Memory Spot

Today my ride took me to a fellow Silent Book Club member’s home to pick up The Library Book by Susan Orlean. Their house wasn’t far – maybe 15 minutes away by bike but it once again took me down to the Taylor Creek Trail – a route I’ve been on many times this summer both for random rides as well as on the way to specific destinations.

Today as I rode along, a sign caught my eye. Though I was moving along at a good pace, I’m trying to be more conscious of stopping and appreciating things that catch my eye and so I pulled over and walked back where I saw this:

The sign says “The memory spot is a place to take the time to sit, reflect and remember your loved one. Paint a rock, leave a memory.” and has a link to the creator, pattipoop19 on Instagram.

I have to admit at first I was worried that it was a specific memorial. Very often a sign and memorial like this will go up where something bad happened, like the white ghost bikes here mark where a cyclist was killed by a driver. But somehow a more general “Let’s all remember the people we love together” seems the opposite of that. Not happy, exactly, but a warm sharing feeling. I was so glad to see it.

I cropped the photo so you can have a closer look at what was left.

In times like we’re living in now, connecting in human ways – even physically distant and somewhat anonymous – is so important.

8 thoughts on “Memory Spot

    1. Yes – I’ve also followed the creator. She’s put a few more herself and also has done other interesting interventions like this elsewhere in the forest (that I haven’t yet seen). Very cool!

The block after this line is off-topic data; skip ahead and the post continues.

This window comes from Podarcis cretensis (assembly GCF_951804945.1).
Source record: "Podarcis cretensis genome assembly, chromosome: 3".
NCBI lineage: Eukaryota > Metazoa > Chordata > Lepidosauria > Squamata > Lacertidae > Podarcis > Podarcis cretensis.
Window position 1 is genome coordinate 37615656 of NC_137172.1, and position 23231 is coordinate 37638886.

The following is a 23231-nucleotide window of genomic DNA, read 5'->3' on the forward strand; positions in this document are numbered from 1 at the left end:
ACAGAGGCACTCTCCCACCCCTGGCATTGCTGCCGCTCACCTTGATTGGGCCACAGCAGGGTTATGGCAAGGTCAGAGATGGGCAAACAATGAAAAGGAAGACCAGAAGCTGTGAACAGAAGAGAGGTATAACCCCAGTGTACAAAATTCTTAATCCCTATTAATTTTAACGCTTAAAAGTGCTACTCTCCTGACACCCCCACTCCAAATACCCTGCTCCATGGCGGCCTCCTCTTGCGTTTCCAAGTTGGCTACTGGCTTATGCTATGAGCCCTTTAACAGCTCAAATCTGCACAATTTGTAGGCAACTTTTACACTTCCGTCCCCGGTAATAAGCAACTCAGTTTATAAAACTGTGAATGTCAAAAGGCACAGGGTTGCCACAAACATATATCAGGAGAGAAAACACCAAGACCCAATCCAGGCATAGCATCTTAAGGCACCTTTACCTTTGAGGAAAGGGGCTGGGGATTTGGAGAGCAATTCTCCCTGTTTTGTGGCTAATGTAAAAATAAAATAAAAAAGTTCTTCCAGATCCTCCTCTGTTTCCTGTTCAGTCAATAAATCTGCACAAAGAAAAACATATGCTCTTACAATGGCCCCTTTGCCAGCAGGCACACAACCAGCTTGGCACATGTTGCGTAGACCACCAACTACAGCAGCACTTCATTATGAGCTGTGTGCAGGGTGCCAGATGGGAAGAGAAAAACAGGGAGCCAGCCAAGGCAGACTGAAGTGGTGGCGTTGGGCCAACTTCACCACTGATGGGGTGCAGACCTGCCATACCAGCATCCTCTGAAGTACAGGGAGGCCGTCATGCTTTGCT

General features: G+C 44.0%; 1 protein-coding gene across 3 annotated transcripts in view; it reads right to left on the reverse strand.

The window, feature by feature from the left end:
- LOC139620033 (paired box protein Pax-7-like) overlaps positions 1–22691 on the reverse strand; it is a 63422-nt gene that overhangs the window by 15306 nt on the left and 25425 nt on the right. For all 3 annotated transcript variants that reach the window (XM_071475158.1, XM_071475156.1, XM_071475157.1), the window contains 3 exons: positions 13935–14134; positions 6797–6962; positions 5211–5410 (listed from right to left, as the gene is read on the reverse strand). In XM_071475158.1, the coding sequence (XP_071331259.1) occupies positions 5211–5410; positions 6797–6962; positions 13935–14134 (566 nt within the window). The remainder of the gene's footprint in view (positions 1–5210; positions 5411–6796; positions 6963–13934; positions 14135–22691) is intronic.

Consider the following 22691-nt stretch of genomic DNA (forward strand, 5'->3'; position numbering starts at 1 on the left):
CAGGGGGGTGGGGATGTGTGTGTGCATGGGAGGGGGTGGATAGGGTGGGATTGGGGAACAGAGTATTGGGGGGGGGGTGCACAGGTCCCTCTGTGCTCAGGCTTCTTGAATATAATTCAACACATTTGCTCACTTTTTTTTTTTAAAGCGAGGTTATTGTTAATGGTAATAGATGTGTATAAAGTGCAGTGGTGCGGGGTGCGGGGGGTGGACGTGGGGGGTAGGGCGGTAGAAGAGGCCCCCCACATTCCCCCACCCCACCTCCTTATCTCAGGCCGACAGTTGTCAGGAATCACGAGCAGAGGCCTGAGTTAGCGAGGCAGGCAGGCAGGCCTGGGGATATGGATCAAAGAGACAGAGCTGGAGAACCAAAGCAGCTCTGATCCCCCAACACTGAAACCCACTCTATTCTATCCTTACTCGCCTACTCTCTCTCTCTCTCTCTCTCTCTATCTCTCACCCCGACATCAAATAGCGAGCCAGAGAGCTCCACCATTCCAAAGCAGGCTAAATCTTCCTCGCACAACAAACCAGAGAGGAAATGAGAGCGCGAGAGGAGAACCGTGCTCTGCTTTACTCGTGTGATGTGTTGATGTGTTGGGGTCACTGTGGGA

1. It’s a bit unusual for here as well. I’ve seen memorials like this for one person – at a place they loved, or sadder, at the place where they met their end. But this is the first time I’ve seen one that is open for sharing like this.

      1. I think that’s possible. One of the first things I noticed during this pandemic is people would express genuine caring. In my Hindi piece for the newspaper, I said that before the pandemic people always said “How’re you doing?” without necessarily listening to the response. It was just something you said. But now people ask that and sincerely want to know. And people routinely say “Stay safe” and seem to mean it. We’re understanding the value of human connection in a way that many of us took for granted. I think perhaps it’s even more true in the west where many of us are even more removed from one another.

      2. Its’ possible Todd.
        I just hope people everywhere value other humans even when the pandemic is over.
        I watched the youtube link in your other post. It’s a good initiative. Enjoy your hindi practice.

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